In addition to the conditions set forth in Section 25 of the Copyright Act, the use of the right requires the fulfillment of the general conditions of Section 11 of the Copyright Act; the borrowed work must have been made public, the name and source must be mentioned, and the source must be legitimate. The work has been made public when it has been made public with the permission of the author, for example, presented at an exhibition or an open web page. The requirement of a legal source for example, means that a webpage from which you download the image is such that the image is there with the permission of the rights holders. If the image was initially downloaded unlawfully to the webpage, copying the images under the right to use the quotation is not permitted.

The image may be a photograph, a drawing, a photograph of an artwork, a picture of musical notation, a diagram or other explanatory drawing or other type of image. Section 22 of the Act primarily applies to the use of parts of a work, while Section 25 permits the use of the image in its entirety for non-commercial purposes. According to Government Decree HE 287/1994, pages 28-29, the criteria for a scientific presentation have become relatively broad in the practice of the law. For the purposes of this provision, there has been no requirement that a presentation has been made or published by a university or other research institute. Presentations for non-scientific communities have also been regarded as scientific by the law. It has been considered that a presentation is scientific if the way of presenting the subject has been scientific. According to the Copyright Council case 1992: 4, for example, the publication of Valtatieverkoston 2010 kehittämissuunitelma, a publication by the Public Roads Administration, Impact Assessment 5 was a scientific presentation. The scientific value of the presentation can also be based on the systematisation, choices and manner of presentation.

A thesis is also evaluated using the corresponding criteria. In the thesis, the image should illuminate the text of the thesis and the sources should be used in accordance with good scientific practice. The sources should be cited according to good citation practice. If the digital thesis is to be scientific, there must be sufficient verbal analysis of the material and the use of the sources in accordance with good scientific practice. In this guide you can find more information on how to cite images and the creators in accordance with proper usage. In this case, the ability to illustrate the scientific presentation under the limitation provision is also suitable for digital learning material.

The relevant relationship is evaluated on a case-by-case basis, but it is not permissible to create a work consisting entirely of citations even if it would be pedagogically useful and justified.

Section 25 of the Copyright Act also requires non-commercial purposes for citation. For example, lectures at the university or open university or a higher education institution acting as a publisher, have a non-commercial purpose. However, education exports tend to have a commercial purpose.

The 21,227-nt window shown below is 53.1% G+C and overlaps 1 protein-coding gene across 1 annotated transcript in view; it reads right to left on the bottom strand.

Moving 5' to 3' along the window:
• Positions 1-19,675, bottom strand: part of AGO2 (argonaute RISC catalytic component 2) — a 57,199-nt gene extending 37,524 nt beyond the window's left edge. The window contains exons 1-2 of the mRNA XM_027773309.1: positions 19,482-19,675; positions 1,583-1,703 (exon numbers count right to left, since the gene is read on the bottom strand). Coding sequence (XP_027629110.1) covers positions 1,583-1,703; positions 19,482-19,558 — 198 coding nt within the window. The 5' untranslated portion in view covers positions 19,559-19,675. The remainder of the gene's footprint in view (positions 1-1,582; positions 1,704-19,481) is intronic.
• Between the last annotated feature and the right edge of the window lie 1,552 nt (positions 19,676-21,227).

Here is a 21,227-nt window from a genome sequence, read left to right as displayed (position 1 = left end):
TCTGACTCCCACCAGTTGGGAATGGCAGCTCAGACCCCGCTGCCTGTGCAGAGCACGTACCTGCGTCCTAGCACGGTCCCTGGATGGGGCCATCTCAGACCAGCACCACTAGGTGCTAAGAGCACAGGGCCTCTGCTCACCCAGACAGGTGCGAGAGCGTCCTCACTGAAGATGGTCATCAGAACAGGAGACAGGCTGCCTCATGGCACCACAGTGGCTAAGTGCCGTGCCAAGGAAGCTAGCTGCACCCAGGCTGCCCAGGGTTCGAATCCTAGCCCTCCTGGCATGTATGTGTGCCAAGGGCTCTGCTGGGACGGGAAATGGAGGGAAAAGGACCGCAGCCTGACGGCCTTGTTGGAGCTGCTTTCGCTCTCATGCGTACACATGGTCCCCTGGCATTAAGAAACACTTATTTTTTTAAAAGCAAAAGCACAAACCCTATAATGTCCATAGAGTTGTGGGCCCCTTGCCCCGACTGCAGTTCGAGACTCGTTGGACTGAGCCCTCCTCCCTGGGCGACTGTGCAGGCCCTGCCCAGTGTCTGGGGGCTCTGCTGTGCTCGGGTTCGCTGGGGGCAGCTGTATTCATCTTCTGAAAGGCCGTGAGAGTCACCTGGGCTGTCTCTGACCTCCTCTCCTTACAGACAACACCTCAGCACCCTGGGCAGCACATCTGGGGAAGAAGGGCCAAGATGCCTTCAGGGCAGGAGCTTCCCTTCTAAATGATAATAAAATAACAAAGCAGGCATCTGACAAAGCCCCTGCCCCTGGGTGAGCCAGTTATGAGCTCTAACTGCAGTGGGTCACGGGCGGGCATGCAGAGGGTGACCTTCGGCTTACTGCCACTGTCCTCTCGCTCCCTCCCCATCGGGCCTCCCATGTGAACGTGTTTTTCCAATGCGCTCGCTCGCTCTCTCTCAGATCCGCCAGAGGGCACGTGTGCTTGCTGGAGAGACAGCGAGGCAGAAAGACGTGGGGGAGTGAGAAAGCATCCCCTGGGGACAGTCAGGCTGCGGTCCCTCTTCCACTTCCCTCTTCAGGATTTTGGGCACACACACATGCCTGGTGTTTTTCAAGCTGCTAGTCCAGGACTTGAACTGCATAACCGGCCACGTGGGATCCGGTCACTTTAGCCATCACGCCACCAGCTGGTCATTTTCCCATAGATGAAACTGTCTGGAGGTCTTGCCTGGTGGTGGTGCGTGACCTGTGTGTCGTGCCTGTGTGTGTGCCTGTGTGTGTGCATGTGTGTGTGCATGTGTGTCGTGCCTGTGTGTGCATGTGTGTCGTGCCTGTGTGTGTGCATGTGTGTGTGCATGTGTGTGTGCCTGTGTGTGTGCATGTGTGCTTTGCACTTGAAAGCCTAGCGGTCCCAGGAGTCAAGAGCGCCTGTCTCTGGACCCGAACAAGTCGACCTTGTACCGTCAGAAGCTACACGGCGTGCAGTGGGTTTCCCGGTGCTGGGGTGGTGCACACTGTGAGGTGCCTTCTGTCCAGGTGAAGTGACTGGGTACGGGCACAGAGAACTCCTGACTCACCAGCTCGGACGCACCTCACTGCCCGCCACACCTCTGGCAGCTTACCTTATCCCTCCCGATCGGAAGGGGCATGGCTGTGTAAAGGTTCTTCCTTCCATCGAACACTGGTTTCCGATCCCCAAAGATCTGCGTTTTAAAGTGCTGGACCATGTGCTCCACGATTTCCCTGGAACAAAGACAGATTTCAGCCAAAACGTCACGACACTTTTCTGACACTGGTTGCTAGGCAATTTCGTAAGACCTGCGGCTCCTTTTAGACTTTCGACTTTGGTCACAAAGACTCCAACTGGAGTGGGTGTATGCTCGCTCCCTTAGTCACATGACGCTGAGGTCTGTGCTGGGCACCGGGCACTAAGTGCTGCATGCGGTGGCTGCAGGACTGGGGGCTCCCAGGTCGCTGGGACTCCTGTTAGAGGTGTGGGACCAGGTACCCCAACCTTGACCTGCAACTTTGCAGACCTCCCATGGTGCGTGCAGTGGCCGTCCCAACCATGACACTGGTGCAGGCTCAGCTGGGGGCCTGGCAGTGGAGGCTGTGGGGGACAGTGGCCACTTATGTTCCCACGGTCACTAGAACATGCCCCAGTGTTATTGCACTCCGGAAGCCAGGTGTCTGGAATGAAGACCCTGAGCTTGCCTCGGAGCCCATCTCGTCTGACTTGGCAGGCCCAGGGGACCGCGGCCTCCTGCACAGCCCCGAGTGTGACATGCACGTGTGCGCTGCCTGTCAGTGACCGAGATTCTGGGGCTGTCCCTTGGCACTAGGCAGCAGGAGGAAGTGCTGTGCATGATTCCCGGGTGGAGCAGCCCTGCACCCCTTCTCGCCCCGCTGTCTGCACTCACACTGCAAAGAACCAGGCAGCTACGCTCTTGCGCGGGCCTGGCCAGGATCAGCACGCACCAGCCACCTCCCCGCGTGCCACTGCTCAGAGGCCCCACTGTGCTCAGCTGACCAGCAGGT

Citation, Section 22 §

According to Section 22 of the Copyright Act, in accordance with proper usage, citing to the extent required by the purpose is permitted. If the conditions under Section 25 of the Copyright Act are not fulfilled, the citation of the image may still be possible under Section 22.

In addition to the above-mentioned general conditions (the contract does not prohibit citation, the cited work has to be public, the name and source must be mentioned, and the source must be legal), the conditions of Section 22 have to be fulfilled. In this case, the borrower does not have to ask the rights holder for permission to use his / her work as part of the borrower's own work or to pay the rights holder compensation for the use of this work or part thereof. This provision gives you the right to use copyright material in another context as part of a new work. The citation right applies to all types of works, that is to say, under Section 22, you can also cite pictures.

In addition to the general conditions, the citation must meet the requirements of proper usage to the extent required by the purpose. The most important requirement for proper usage is that it requires a material connection between borrowable and borrowed works. The requirement of a material connection concerns the relationship between the borrowed and the borrowing work, that is, the purpose for which quotation is permitted. For example, borrowing a picture to adorn an update for social media could not be considered to be proper usage. However, in a thesis in which someone else’s photograph has been cited to illustrate the text of the project that is distributed on the university’s open learning platform, the quotation would be in accordance with proper usage. It is therefore essential for a material connection that the work to be quoted to illustrate, clarify or provide background to the borrower's own presentation. Because of the absence of a referral function and material connection, it is not permissible to create a work composed of quotations only without the rights holder's permission (Harenko, Niirala and Tarkela, Tekijänoikeus, 2016, pp. 203-205).